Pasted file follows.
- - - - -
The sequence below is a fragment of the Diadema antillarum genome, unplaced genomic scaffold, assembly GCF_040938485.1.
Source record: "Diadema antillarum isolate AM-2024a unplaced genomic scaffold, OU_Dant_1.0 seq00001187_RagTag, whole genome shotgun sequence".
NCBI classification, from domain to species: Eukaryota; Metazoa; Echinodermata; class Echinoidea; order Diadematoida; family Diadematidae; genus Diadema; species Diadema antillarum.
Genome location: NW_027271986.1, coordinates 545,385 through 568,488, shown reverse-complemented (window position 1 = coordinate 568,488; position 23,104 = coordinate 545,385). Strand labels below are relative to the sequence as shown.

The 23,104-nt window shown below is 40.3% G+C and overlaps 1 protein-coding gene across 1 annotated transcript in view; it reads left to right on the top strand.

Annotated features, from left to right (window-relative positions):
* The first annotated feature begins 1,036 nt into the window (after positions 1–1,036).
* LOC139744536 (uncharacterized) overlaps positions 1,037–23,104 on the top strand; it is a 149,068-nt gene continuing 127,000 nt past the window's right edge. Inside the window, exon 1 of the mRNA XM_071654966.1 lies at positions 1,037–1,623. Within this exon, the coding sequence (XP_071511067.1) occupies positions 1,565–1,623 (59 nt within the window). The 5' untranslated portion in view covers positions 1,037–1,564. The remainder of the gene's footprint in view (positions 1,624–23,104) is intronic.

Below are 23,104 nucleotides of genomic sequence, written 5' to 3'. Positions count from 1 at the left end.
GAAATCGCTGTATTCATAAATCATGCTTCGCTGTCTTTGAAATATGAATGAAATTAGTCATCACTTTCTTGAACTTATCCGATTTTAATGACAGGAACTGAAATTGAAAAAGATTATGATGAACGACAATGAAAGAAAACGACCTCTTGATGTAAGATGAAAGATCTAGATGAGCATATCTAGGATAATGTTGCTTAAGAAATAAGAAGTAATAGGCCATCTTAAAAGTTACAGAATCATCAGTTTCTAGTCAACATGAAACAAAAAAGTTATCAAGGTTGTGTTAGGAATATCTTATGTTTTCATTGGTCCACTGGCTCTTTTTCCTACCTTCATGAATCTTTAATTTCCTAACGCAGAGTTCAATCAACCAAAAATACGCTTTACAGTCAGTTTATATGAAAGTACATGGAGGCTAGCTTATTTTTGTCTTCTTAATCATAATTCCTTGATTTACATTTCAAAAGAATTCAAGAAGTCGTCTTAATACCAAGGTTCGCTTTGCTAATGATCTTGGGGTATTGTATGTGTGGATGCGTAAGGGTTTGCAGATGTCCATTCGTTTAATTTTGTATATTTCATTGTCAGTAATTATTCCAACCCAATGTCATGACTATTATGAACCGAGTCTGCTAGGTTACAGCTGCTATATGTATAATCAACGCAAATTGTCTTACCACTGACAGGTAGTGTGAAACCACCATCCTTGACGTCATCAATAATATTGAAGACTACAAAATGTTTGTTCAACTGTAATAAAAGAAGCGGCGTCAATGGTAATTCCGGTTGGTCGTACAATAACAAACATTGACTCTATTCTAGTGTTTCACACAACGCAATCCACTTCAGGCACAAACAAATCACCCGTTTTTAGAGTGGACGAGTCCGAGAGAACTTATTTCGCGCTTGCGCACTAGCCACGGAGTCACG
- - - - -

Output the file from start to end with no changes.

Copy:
The sequence below is a fragment of the Diadema antillarum genome, unplaced genomic scaffold, assembly GCF_040938485.1.
Source record: "Diadema antillarum isolate AM-2024a unplaced genomic scaffold, OU_Dant_1.0 seq00001187_RagTag, whole genome shotgun sequence".
NCBI classification, from domain to species: Eukaryota; Metazoa; Echinodermata; class Echinoidea; order Diadematoida; family Diadematidae; genus Diadema; species Diadema antillarum.
Genome location: NW_027271986.1, coordinates 545,385 through 568,488, shown reverse-complemented (window position 1 = coordinate 568,488; position 23,104 = coordinate 545,385). Strand labels below are relative to the sequence as shown.

The 23,104-nt window shown below is 40.3% G+C and overlaps 1 protein-coding gene across 1 annotated transcript in view; it reads left to right on the top strand.

Annotated features, from left to right (window-relative positions):
* The first annotated feature begins 1,036 nt into the window (after positions 1–1,036).
* LOC139744536 (uncharacterized) overlaps positions 1,037–23,104 on the top strand; it is a 149,068-nt gene continuing 127,000 nt past the window's right edge. Inside the window, exon 1 of the mRNA XM_071654966.1 lies at positions 1,037–1,623. Within this exon, the coding sequence (XP_071511067.1) occupies positions 1,565–1,623 (59 nt within the window). The 5' untranslated portion in view covers positions 1,037–1,564. The remainder of the gene's footprint in view (positions 1,624–23,104) is intronic.

Below are 23,104 nucleotides of genomic sequence, written 5' to 3'. Positions count from 1 at the left end.
GAAATCGCTGTATTCATAAATCATGCTTCGCTGTCTTTGAAATATGAATGAAATTAGTCATCACTTTCTTGAACTTATCCGATTTTAATGACAGGAACTGAAATTGAAAAAGATTATGATGAACGACAATGAAAGAAAACGACCTCTTGATGTAAGATGAAAGATCTAGATGAGCATATCTAGGATAATGTTGCTTAAGAAATAAGAAGTAATAGGCCATCTTAAAAGTTACAGAATCATCAGTTTCTAGTCAACATGAAACAAAAAAGTTATCAAGGTTGTGTTAGGAATATCTTATGTTTTCATTGGTCCACTGGCTCTTTTTCCTACCTTCATGAATCTTTAATTTCCTAACGCAGAGTTCAATCAACCAAAAATACGCTTTACAGTCAGTTTATATGAAAGTACATGGAGGCTAGCTTATTTTTGTCTTCTTAATCATAATTCCTTGATTTACATTTCAAAAGAATTCAAGAAGTCGTCTTAATACCAAGGTTCGCTTTGCTAATGATCTTGGGGTATTGTATGTGTGGATGCGTAAGGGTTTGCAGATGTCCATTCGTTTAATTTTGTATATTTCATTGTCAGTAATTATTCCAACCCAATGTCATGACTATTATGAACCGAGTCTGCTAGGTTACAGCTGCTATATGTATAATCAACGCAAATTGTCTTACCACTGACAGGTAGTGTGAAACCACCATCCTTGACGTCATCAATAATATTGAAGACTACAAAATGTTTGTTCAACTGTAATAAAAGAAGCGGCGTCAATGGTAATTCCGGTTGGTCGTACAATAACAAACATTGACTCTATTCTAGTGTTTCACACAACGCAATCCACTTCAGGCACAAACAAATCACCCGTTTTTAGAGTGGACGAGTCCGAGAGAACTTATTTCGCGCTTGCGCACTAGCCACGGAGTCACG